How Social Media Can Degrade Consumer Trust (and How to Counter it)
Modern business advice states that you need a social media presence. There are a ton of books, blogs and expert voices out there saying you need social media, and that you need to scale it so that everyone knows about you. However, when it comes to subsequent downsides of the medium, it seems like these experts disappear.
In this post, we're going to look at some of the potential negative impacts of social, and how it can ruin your business if you aren't careful.
And also, how you can alleviate such concerns with dedicated effort.
Easy to Search Complaints
Do you know what people do when they find a business on Yelp or a product on Amazon? They'll immediately look for negative reviews.
Whether it's a lack of trust in good reviews, or just wanting to rip the band-aid off quickly and see what the negatives are, people want to see bad reviews in order to better inform their decision-making process. It doesn't matter if there are hundreds of great reviews, a handful of bad ones can haunt a business for years.
Social media is similar in this regard.
While there's not necessarily a star indicator, there are posts that are easy to find if someone just spends a few minutes searching your stream or related hashtags - instead of reading about all the great things you're doing, potential customers can tune in specifically to all of your flubs, missteps and overall problems (and every business has them).
Good businesses do their best to mitigate negative press and information by responding to issues and seeking to fix any such problems, but this doesn't always relieve the issue. While it's the best you can do, it's worth remembering that your every problem can be searched and found within seconds.
Information is Everywhere
You'd be hard-pressed to find a company that hasn't messed up something at some point. It could be tiny or it could be massive, but every company, at one time or another, will have to deal with bad press.
Before social media, such issues could be relatively easily contained - at best you'd respond to it, make amends and move on. At worst, you'd bury it and do your best to ignore. That doesn't happen anymore. Not only are your mistakes now easier to find (as noted above), but the problems are also magnified.
First of all, people who don't even know about your business will often discover your mistakes due to the nature of social media. Secondly, people will keep talking about the problem, even going so far as to magnify it or even post articles, videos and memes to further degrade your business for its problems.
People will find out about your bad press. Whether it's big or small, people will find it and call you out for it, and what should be easy to deal can fast become incredibly difficult.
And don't think that burying the information or deleting comments will help, people are prone to taking screenshots to preserve your worst mistakes. Often this burying mentality makes customers more critical of a brand's response.
Fixing the Problem
Yes, social media comes with risks from a marketing standpoint - so how can you limit the potential damage and utilize social platforms to best effect? Here are some tips to help reduce the negative element.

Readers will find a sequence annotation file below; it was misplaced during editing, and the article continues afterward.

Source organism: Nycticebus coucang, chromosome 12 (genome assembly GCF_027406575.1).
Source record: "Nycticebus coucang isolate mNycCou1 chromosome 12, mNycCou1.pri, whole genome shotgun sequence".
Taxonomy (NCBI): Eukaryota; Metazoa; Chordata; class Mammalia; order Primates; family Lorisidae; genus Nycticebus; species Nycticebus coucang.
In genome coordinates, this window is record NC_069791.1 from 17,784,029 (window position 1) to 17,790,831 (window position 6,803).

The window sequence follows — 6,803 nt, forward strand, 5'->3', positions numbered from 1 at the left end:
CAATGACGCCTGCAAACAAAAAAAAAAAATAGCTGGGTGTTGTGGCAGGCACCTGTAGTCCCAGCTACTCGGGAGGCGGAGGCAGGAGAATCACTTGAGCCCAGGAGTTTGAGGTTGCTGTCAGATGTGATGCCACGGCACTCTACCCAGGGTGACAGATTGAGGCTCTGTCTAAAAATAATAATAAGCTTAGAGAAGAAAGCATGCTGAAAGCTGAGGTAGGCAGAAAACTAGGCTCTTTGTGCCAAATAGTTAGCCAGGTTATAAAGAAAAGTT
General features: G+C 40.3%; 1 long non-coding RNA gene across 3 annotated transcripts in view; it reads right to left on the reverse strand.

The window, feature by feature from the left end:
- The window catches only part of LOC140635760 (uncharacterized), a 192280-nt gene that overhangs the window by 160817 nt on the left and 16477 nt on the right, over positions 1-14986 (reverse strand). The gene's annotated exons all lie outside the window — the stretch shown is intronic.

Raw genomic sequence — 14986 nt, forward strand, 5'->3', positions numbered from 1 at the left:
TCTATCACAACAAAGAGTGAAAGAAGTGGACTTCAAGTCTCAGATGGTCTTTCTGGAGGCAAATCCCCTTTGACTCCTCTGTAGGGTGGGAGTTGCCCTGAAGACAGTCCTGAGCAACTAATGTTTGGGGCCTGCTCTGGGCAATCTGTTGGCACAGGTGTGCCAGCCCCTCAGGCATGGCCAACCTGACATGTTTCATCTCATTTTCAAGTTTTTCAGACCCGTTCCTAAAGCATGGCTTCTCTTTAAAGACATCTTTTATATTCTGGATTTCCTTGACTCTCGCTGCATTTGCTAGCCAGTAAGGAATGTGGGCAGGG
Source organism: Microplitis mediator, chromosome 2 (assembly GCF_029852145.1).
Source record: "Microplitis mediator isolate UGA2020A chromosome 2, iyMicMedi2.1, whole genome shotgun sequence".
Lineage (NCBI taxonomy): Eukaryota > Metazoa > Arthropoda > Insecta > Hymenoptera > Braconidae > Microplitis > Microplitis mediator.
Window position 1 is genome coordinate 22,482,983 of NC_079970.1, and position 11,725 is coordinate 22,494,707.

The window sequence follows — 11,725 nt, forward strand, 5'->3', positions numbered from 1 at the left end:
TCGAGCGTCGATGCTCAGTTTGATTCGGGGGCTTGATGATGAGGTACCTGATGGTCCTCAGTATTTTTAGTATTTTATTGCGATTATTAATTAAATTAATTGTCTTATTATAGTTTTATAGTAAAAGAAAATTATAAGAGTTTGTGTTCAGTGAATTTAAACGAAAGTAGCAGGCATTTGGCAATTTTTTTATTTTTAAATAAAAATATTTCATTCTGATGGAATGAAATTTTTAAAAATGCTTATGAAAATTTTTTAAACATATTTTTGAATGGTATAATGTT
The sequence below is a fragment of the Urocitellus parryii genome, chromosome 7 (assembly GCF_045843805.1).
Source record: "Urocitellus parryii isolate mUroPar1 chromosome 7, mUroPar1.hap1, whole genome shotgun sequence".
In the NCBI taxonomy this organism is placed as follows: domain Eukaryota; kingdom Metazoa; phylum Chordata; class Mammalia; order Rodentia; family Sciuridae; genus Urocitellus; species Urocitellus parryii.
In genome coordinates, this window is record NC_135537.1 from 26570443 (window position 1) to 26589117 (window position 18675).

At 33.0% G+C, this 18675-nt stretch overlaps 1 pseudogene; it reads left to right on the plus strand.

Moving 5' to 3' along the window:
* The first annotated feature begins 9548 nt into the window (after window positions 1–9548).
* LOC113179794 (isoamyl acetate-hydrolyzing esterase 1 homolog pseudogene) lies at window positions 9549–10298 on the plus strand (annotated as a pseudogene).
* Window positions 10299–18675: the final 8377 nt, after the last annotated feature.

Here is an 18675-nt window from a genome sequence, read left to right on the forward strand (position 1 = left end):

One of the best ways to counter the effects of this maelstrom is to embrace transparency and treat your company more like a person.
Every person makes mistakes, as does every company - and most of the time, people get angry because they feel like nothing is being done. They see that a mistake was made, and they want to ensure that you know about it, and, where possible, that you'll correct it.
Working with this, you should seek to be transparent about potential problems. Don't ignore them and don't give vague reasons as to what caused such issues. Be as open as possible, and let people know that you're aware, tell them exactly how it will be corrected and apologize for the mistake.
This has been proven to be the fastest way to limit the effects of mistakes, and it even has a chance of converting new customers. Such issues can draw a lot of attention, making more people aware of your company. Being transparent reduces losses and can make people look more favorably on your response, which can turn out very well in some instances.
2. Actually Be Personal
Every expert tells will you to make a connection and be personal - but it's often easier said than done.
Many businesses are either robotic in their social communications, or they only mimic human emotion and don't really connect with their audience. In order to fully utilize this element, you have to actually be personal, and at least pretend to care (though actually caring is far better).
The bar is still very low on this front, and it's easy to be better. Understand what your audience cares about, not what your business thinks they should care about. You can do this by listening and paying attention to what they keep bringing up.
This is a rare trait that you can capitalize on in social - focusing on personal relationships and not just numbers will prove much better for your business.
Social media can be great for companies, but there are some huge downsides if you aren't careful. All of your mistakes can be amplified through the Internet, remembered and magnified even further. There is always a level of risk, however you can turn it all around by simply being transparent and building real relationships with your clients, not just canvasing the major social media outlets.
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